Kitagawa Utamaro: A Japanese Artist
Kitagawa Utamaro (1753-1806) was a Japanese artist and one of the most respected designers of Ukiyo-e woodblock prints and paintings and is best known for his Bijinōkubie "Pictures of Beautiful Women with Big Heads" from the 1790s. He has also done nature studies, particularly picture books of insects.
A very little fact is known about Utamaro's life and living. In 1804, he was handcuffed for fifty days for making illegal prints related to the 16th-century military ruler Toyotomi Hideyoshi and died two years later.
Utamaro's work reached Europe in the mid-19th century, where it became very popular and got special recognition in France. It influenced the European Impressionists mainly through partial views and the emphasis on light and shadow, which they mimicked. The "Japanese influence" among these artists is often mentioned in Utamaro's work.
One of the most prominent themes in male art has always been feminine beauty, but surprisingly, few artists identify with this theme primarily. But Kitagawa Utamaro a major exception, who dedicated his entire artistic life creating paintings on beauty, making him a legend of that time; specialized in posture, the character, the suppleness of the skin, and the grace of women and made full use of the characteristics of the wooden block to preserve the essence of feminine nature.
The List of famous artworks of Kitagawa Utamaro:
Mature woman in love (around 1793)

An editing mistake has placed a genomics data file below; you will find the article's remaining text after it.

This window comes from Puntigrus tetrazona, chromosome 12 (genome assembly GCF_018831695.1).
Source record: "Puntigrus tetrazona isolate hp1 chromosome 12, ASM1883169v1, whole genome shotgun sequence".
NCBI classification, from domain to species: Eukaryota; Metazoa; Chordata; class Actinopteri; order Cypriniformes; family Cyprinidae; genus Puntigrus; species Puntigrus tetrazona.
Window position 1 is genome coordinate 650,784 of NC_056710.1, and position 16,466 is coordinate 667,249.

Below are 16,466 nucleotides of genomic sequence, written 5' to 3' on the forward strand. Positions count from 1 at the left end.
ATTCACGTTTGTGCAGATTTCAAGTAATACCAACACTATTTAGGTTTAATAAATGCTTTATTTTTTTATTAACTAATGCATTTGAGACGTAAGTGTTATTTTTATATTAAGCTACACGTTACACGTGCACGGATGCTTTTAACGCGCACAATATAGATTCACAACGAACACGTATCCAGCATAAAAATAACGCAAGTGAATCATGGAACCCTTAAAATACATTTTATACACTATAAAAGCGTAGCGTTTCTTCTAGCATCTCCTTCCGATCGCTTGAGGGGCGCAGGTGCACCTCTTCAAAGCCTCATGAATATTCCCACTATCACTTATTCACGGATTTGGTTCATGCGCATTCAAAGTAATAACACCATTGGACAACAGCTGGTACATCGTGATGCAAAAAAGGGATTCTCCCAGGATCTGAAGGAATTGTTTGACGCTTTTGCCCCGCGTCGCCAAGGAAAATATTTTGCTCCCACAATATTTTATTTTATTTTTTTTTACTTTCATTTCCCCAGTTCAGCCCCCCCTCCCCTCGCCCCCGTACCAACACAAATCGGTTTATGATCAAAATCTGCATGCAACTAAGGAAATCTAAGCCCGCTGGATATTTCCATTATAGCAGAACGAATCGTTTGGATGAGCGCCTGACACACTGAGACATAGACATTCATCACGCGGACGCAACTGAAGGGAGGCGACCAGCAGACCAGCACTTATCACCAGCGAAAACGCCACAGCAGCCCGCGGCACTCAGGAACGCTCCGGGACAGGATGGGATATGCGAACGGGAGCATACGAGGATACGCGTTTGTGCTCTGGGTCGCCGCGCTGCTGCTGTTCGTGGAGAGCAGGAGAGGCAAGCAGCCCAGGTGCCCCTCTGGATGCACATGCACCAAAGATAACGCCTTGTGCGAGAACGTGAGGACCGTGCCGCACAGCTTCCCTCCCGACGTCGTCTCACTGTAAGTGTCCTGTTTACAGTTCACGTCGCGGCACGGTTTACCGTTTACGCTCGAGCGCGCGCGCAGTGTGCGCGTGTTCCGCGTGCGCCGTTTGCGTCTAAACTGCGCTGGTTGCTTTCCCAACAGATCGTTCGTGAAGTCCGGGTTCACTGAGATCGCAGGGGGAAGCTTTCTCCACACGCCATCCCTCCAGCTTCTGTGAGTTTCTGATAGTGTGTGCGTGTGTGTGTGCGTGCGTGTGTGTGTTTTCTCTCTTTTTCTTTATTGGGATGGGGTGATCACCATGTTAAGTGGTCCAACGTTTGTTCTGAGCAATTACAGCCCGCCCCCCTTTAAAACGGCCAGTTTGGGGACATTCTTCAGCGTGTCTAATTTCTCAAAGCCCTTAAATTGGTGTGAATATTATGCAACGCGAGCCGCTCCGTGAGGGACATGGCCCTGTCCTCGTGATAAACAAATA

From Utamaro Kasen's five-part series: Ko No Bu (selected love poems), this Okubie design (bust portrait/chest portrait) is generally considered the best of this series. The title is the English translation of this print is "Love that cannot be erased in the head," depicting a mature woman resting her head on her hand, her eyebrows shaved, suggesting that she is married. His eyes are narrowed in a dreamy look into the distance. In this series, Utamaro focuses on the facial expressions of these women with fine lines and soft and delicate colors trying to reveal their inner feelings.
Applying lipstick (around 1794):
An ordinary woman, shown in a half-kneeling position, looks at herself in a mirror, holding lipstick in her hand. Red lipstick is applied to the mouth after the teeth are blackened. In this design, Utamaro proves his mastery in depicting women in everyday clothing in an ordinary setting. The subtle contrast between the red lipstick and the white of the skin is a beautiful detail. The black box in front of her contains tools for blackening teeth.
Yamamba and Kintaro (around 1801)
In this scene, the viewer feels Yamamba's true motherly love as she tries to soothe the little boy with chestnuts while he pats him while he holds her. The soft color combination contrasts nicely with the bold colors used for Kintaro and highlights its health and strength.
Physiognomic Studies (c.1791)
The following print is from Utamaro's famous series 'Ten Physiognomic Studies of Women' and is a study of a noble-looking middle-aged woman reading a letter and holding out her hands to unfold its simplicity and excellent composition. Some prints of this design have a pink background instead of silver. The pink was made after the silver.
Utamaro Kitagawa died on October 31, 1806, 2 years after his arrest; he was 53 years old; after his death, his student Koikawa Shuncho married his widow and took his name, and he went on to produce beautiful prints of women in the style of his master until 1820. Since he used the same signature as his master, it caused some confusion among today's art connoisseurs and collectors.